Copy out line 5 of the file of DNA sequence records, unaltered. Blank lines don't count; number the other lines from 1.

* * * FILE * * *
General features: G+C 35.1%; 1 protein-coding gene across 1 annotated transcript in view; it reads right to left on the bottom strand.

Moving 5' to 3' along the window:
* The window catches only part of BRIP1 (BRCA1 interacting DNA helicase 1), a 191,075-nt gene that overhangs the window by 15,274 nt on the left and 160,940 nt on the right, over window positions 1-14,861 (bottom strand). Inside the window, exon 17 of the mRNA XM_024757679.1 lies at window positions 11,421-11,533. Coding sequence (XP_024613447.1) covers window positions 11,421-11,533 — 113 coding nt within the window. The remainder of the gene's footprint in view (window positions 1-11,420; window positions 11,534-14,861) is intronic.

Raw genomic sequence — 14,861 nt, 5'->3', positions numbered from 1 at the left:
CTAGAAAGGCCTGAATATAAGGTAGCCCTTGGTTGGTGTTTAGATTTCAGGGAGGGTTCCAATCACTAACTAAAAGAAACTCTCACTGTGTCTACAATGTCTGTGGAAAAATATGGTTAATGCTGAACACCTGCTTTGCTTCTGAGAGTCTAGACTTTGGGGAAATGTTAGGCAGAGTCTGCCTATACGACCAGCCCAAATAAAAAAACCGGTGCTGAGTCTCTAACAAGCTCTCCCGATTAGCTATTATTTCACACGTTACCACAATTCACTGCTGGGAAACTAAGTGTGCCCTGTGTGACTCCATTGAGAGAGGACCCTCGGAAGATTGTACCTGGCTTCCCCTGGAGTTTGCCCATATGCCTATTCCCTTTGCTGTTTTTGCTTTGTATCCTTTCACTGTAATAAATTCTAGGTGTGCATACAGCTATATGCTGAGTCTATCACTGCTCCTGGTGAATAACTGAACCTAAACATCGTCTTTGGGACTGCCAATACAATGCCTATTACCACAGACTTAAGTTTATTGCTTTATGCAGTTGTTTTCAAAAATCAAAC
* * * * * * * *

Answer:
CTAGAAAGGCCTGAATATAAGGTAGCCCTTGGTTGGTGTTTAGATTTCAGGGAGGGTTCCAATCACTAACTAAAAGAAACTCTCACTGTGTCTACAATGTCTGTGGAAAAATATGGTTAATGCTGAACACCTGCTTTGCTTCTGAGAGTCTAGACTTTGGGGAAATGTTAGGCAGAGTCTGCCTATACGACCAGCCCAAATAAAAAAACCGGTGCTGAGTCTCTAACAAGCTCTCCCGATTAGCTATTATTTCACACGTTACCACAATTCACTGCTGGGAAACTAAGTGTGCCCTGTGTGACTCCATTGAGAGAGGACCCTCGGAAGATTGTACCTGGCTTCCCCTGGAGTTTGCCCATATGCCTATTCCCTTTGCTGTTTTTGCTTTGTATCCTTTCACTGTAATAAATTCTAGGTGTGCATACAGCTATATGCTGAGTCTATCACTGCTCCTGGTGAATAACTGAACCTAAACATCGTCTTTGGGACTGCCAATACAATGCCTATTACCACAGACTTAAGTTTATTGCTTTATGCAGTTGTTTTCAAAAATCAAAC